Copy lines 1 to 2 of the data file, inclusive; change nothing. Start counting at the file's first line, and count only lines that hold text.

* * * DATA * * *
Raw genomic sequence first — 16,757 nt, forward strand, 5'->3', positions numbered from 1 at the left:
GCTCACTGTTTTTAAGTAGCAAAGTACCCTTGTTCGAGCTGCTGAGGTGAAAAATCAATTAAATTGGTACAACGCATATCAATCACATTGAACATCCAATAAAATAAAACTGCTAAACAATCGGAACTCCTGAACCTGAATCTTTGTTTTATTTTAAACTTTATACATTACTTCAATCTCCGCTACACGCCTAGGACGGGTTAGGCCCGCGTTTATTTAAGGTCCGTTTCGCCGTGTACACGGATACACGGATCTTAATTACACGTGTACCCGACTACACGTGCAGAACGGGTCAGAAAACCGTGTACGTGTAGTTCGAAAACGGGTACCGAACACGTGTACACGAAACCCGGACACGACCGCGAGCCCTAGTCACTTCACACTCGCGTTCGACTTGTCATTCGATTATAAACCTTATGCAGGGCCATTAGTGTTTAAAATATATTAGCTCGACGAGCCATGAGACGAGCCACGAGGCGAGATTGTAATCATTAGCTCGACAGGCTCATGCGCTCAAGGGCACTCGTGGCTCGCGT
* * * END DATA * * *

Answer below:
Raw genomic sequence first — 16,757 nt, forward strand, 5'->3', positions numbered from 1 at the left:
GCTCACTGTTTTTAAGTAGCAAAGTACCCTTGTTCGAGCTGCTGAGGTGAAAAATCAATTAAATTGGTACAACGCATATCAATCACATTGAACATCCAATAAAATAAAACTGCTAAACAATCGGAACTCCTGAACCTGAATCTTTGTTTTATTTTAAACTTTATACATTACTTCAATCTCCGCTACACGCCTAGGACGGGTTAGGCCCGCGTTTATTTAAGGTCCGTTTCGCCGTGTACACGGATACACGGATCTTAATTACACGTGTACCCGACTACACGTGCAGAACGGGTCAGAAAACCGTGTACGTGTAGTTCGAAAACGGGTACCGAACACGTGTACACGAAACCCGGACACGACCGCGAGCCCTAGTCACTTCACACTCGCGTTCGACTTGTCATTCGATTATAAACCTTATGCAGGGCCATTAGTGTTTAAAATATATTAGCTCGACGAGCCATGAGACGAGCCACGAGGCGAGATTGTAATCATTAGCTCGACAGGCTCATGCGCTCAAGGGCACTCGTGGCTCGCGT